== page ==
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The Libyan Revolution and its Aftermath$
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Peter Cole and Brian McQuinn

Print publication date: 2015

Print ISBN-13: 9780190210960

Published to Oxford Scholarship Online: January 2016

DOI: 10.1093/acprof:oso/9780190210960.001.0001

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Libya’s Tebu

Libya’s Tebu

Living in the Margins

(p.303) 13 Libya’s Tebu
The Libyan Revolution and its Aftermath

Rebecca Murray

Oxford University Press

This chapter focuses on Libya’s Tebu community during Libya’s 2011 revolution. Told mainly through the voices of Tebu military and civil leaders, it describes Tebu origins and livelihood, their systematic discrimination under Qadhafi, and involvement in the Libya-Chad war. It argues that Qadhafi’s manipulation of the Tebu during the latter, and their migration between Libya, Chad and Niger left the Tebu alternately participating in, and alienated from, the state, noting that the young Tebu activists and soldiers of those years became Tebu leaders and commanders in 2011. It follows the Tebu’s battle against Qadhafi in 2011 and their role in the revolution in Libya’s south. The chapter then contrasts this narrative with the post-revolutionary communal conflicts between Tebu and Arab tribes in the south; the Tebu’s ongoing struggle over citizenship, social welfare, illiteracy and racism; and the conflicts created by population explosion and competition in oasis towns over smuggling income and agricultural resources, arguing that these issues have estranged the Tebu from their revolutionary allies as much as from Qadhafi’s government.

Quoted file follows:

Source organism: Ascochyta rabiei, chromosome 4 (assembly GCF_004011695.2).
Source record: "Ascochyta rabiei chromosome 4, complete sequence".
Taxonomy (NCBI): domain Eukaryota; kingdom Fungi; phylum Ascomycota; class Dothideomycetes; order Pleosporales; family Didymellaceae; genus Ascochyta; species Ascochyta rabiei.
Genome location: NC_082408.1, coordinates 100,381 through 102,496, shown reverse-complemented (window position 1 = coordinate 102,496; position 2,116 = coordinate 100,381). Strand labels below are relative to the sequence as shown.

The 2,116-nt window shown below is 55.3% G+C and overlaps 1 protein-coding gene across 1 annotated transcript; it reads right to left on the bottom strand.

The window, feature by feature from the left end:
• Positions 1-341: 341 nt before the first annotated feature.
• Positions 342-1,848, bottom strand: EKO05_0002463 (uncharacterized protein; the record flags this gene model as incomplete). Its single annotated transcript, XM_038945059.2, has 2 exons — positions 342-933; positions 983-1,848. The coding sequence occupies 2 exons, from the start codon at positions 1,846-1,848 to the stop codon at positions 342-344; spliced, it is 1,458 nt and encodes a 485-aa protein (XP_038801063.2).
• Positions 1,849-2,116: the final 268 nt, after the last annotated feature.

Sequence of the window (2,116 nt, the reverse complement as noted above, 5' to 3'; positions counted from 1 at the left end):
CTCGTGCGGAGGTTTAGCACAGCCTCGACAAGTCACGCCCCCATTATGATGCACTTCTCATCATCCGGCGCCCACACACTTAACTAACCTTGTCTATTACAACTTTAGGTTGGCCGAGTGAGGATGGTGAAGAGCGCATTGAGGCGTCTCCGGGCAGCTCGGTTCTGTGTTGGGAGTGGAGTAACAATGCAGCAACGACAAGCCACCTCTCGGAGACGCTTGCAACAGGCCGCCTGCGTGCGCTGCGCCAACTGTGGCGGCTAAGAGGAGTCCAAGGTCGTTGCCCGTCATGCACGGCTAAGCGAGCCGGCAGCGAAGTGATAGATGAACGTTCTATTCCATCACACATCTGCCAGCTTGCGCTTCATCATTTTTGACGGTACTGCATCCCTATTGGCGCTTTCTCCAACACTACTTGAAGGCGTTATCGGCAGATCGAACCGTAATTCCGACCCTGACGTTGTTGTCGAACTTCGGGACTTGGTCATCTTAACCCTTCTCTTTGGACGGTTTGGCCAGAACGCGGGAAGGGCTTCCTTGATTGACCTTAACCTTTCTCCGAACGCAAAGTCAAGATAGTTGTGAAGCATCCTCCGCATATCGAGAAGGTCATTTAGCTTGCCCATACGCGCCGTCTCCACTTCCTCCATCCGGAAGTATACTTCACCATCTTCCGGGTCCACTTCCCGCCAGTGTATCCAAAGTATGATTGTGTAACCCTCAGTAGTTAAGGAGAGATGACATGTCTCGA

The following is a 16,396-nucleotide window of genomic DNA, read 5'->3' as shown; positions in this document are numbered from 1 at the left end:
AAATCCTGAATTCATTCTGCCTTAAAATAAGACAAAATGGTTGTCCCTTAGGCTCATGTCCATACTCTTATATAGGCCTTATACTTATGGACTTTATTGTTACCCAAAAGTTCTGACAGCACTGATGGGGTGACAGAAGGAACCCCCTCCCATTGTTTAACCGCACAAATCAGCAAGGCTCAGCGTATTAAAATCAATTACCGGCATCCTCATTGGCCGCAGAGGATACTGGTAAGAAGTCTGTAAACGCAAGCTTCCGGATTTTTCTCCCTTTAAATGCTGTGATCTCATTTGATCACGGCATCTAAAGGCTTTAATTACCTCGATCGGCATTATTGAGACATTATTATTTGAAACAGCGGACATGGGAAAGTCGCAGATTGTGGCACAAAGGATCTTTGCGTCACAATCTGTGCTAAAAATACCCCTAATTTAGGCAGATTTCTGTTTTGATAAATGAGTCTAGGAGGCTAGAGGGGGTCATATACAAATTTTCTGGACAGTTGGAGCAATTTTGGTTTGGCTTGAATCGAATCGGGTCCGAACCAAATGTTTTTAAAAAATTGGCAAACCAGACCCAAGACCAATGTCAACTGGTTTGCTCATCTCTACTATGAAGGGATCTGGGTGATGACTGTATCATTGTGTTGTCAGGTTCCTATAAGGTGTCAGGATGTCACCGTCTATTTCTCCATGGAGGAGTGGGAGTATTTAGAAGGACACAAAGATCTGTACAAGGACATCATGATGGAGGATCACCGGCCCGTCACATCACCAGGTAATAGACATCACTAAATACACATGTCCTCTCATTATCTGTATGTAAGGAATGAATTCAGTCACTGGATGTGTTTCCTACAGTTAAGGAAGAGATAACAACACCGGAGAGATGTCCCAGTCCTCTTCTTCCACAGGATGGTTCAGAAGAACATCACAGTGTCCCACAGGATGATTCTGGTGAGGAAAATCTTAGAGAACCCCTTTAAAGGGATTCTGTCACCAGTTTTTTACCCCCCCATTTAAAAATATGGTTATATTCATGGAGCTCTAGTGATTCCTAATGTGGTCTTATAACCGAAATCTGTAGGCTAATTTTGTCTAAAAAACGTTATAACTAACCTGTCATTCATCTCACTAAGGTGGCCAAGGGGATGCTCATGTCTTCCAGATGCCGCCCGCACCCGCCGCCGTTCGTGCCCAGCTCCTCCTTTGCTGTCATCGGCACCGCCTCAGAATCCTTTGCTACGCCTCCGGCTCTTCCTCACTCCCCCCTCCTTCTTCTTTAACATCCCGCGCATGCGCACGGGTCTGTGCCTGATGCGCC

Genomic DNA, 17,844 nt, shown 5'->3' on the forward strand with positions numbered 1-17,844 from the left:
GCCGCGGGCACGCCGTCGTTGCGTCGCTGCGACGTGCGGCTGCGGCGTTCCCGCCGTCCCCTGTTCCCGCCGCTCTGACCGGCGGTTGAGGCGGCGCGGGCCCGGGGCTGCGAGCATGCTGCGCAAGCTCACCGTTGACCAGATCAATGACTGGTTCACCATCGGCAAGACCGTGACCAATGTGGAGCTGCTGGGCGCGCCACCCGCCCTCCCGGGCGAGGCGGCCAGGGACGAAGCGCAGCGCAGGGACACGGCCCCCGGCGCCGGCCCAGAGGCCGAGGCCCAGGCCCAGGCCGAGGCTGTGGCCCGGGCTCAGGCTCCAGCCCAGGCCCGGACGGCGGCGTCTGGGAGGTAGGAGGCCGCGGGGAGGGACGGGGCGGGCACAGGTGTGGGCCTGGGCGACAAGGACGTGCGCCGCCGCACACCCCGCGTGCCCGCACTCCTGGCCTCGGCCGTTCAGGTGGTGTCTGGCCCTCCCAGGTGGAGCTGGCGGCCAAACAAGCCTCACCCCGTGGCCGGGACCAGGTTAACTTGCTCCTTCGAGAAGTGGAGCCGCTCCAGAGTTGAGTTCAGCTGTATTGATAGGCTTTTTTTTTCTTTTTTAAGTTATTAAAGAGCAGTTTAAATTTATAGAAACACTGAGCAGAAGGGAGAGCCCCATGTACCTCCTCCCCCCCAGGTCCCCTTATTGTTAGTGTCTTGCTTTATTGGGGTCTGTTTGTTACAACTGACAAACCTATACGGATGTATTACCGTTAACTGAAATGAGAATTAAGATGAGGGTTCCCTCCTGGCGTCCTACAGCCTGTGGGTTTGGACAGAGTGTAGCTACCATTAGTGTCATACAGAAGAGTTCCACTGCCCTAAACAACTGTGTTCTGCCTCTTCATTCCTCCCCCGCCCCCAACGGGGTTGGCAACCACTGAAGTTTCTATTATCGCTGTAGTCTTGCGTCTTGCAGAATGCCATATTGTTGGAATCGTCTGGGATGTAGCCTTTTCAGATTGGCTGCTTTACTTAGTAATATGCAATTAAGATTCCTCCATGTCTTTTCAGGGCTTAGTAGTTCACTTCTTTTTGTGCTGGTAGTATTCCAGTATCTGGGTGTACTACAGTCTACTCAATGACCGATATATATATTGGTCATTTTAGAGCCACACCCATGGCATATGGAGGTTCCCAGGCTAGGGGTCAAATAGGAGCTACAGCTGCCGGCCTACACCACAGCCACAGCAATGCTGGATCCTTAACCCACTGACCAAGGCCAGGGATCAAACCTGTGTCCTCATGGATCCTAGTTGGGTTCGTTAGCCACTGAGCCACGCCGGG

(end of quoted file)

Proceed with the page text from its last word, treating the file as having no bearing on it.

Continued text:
Keywords:   Libya, Tebu, Sahel, Chad, migration, tribalism, economic migration, illicit economy, smuggling, insurgency

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